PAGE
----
Science - February 14, 2012

Unique DNA mutation in rare cow

Witrik cattle have an unusual genetic structure never before observed in mammals. Pieces of DNA form a circle and move from one chromosome to another.

This is reported by Belgium researchers from Liège and the Centre for Genetic Resources, the Netherlands (CGN) in Wageningen in early February in Nature. CGN collected DNA from Witrik cows jointly with other Belgium researchers and the Dutch Rare Domestic Animal Breeds Foundation. These animals are characterized by a white stripe on their backs. The native Witrik is still being bred by several Dutch breeders to maintain its numbers. The Belgian Blue from Belgium also has this distinctive colour marking.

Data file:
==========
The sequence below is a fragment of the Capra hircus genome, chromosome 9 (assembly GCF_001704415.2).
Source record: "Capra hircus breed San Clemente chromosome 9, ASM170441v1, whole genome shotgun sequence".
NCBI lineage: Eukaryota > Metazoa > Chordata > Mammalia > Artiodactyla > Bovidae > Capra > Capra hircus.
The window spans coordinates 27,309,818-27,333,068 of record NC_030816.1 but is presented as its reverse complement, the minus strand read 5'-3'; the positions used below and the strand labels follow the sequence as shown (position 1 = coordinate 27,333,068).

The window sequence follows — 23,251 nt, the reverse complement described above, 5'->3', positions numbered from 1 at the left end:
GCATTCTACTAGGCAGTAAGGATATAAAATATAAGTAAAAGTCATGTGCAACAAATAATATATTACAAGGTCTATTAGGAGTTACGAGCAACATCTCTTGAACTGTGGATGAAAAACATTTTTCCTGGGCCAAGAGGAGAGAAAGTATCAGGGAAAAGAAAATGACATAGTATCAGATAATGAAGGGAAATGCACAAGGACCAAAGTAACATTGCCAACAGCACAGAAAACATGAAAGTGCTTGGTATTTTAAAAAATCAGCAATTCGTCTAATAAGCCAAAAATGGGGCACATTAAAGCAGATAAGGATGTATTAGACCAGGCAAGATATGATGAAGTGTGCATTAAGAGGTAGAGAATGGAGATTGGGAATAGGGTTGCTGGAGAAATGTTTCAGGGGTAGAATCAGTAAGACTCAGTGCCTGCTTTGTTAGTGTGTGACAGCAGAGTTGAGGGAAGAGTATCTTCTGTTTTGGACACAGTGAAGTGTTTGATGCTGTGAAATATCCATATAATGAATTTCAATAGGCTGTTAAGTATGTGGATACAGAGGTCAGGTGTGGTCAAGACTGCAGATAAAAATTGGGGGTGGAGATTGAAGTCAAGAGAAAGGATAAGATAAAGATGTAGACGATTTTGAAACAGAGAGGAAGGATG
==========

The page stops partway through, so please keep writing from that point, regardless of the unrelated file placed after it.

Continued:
Liège researchers examined the DNA of these breeds for a genetic explanation of the white stripe. They discovered that a piece of DNA of chromosome 6 forms a circle which then moves to chromosome 29. When this circle is present in a chromosome 29, the white stripe appears in the Belgian Blue and the coloured Dutch animals. If both chromosomes 29 have the circle in them, the animal is almost entirely white.
Never before have geneticists shown that DNA pieces can move from one to another chromosome in the form of a circle. This discovery puts the researchers on a new trail in the study into mutations in hereditary material. Nothing much changes for the Witrik cattle breeders, though.

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